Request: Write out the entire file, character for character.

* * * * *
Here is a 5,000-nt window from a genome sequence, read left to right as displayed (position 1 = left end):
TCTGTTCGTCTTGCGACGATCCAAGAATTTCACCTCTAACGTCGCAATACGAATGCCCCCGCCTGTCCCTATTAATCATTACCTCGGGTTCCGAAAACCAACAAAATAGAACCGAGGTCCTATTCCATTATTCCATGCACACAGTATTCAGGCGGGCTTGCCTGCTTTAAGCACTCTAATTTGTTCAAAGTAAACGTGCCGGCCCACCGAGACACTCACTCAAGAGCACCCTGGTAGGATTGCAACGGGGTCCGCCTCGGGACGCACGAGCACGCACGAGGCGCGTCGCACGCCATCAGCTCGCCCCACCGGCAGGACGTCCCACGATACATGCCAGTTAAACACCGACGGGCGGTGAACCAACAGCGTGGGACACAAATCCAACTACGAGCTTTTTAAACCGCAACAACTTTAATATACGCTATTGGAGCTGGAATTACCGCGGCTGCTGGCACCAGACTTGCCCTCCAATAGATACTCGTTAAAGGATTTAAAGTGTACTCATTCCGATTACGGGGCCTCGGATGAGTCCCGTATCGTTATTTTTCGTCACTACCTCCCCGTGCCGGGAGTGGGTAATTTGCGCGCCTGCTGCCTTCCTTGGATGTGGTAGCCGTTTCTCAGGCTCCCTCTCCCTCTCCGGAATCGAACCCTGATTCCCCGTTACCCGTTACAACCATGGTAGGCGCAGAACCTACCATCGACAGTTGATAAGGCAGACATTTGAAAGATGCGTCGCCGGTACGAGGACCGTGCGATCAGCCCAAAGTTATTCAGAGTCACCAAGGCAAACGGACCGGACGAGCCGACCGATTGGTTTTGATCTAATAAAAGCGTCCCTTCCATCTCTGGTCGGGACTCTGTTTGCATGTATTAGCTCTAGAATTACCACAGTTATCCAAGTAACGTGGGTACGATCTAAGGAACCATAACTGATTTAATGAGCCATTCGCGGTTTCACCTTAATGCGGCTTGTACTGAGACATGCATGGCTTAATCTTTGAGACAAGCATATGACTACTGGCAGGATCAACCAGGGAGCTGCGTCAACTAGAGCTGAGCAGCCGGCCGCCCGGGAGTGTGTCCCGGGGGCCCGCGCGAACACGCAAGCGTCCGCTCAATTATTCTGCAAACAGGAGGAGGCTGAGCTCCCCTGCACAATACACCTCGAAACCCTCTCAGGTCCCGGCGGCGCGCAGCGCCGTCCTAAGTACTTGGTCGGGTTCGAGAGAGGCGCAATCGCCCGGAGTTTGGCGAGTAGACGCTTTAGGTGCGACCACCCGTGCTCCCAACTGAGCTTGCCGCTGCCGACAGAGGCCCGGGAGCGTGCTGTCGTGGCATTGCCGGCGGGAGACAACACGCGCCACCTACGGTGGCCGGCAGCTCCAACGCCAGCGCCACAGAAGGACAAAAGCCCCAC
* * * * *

Here is a 5,000-nt window from a genome sequence, read left to right as displayed (position 1 = left end):
TCTGTTCGTCTTGCGACGATCCAAGAATTTCACCTCTAACGTCGCAATACGAATGCCCCCGCCTGTCCCTATTAATCATTACCTCGGGTTCCGAAAACCAACAAAATAGAACCGAGGTCCTATTCCATTATTCCATGCACACAGTATTCAGGCGGGCTTGCCTGCTTTAAGCACTCTAATTTGTTCAAAGTAAACGTGCCGGCCCACCGAGACACTCACTCAAGAGCACCCTGGTAGGATTGCAACGGGGTCCGCCTCGGGACGCACGAGCACGCACGAGGCGCGTCGCACGCCATCAGCTCGCCCCACCGGCAGGACGTCCCACGATACATGCCAGTTAAACACCGACGGGCGGTGAACCAACAGCGTGGGACACAAATCCAACTACGAGCTTTTTAAACCGCAACAACTTTAATATACGCTATTGGAGCTGGAATTACCGCGGCTGCTGGCACCAGACTTGCCCTCCAATAGATACTCGTTAAAGGATTTAAAGTGTACTCATTCCGATTACGGGGCCTCGGATGAGTCCCGTATCGTTATTTTTCGTCACTACCTCCCCGTGCCGGGAGTGGGTAATTTGCGCGCCTGCTGCCTTCCTTGGATGTGGTAGCCGTTTCTCAGGCTCCCTCTCCCTCTCCGGAATCGAACCCTGATTCCCCGTTACCCGTTACAACCATGGTAGGCGCAGAACCTACCATCGACAGTTGATAAGGCAGACATTTGAAAGATGCGTCGCCGGTACGAGGACCGTGCGATCAGCCCAAAGTTATTCAGAGTCACCAAGGCAAACGGACCGGACGAGCCGACCGATTGGTTTTGATCTAATAAAAGCGTCCCTTCCATCTCTGGTCGGGACTCTGTTTGCATGTATTAGCTCTAGAATTACCACAGTTATCCAAGTAACGTGGGTACGATCTAAGGAACCATAACTGATTTAATGAGCCATTCGCGGTTTCACCTTAATGCGGCTTGTACTGAGACATGCATGGCTTAATCTTTGAGACAAGCATATGACTACTGGCAGGATCAACCAGGGAGCTGCGTCAACTAGAGCTGAGCAGCCGGCCGCCCGGGAGTGTGTCCCGGGGGCCCGCGCGAACACGCAAGCGTCCGCTCAATTATTCTGCAAACAGGAGGAGGCTGAGCTCCCCTGCACAATACACCTCGAAACCCTCTCAGGTCCCGGCGGCGCGCAGCGCCGTCCTAAGTACTTGGTCGGGTTCGAGAGAGGCGCAATCGCCCGGAGTTTGGCGAGTAGACGCTTTAGGTGCGACCACCCGTGCTCCCAACTGAGCTTGCCGCTGCCGACAGAGGCCCGGGAGCGTGCTGTCGTGGCATTGCCGGCGGGAGACAACACGCGCCACCTACGGTGGCCGGCAGCTCCAACGCCAGCGCCACAGAAGGACAAAAGCCCCAC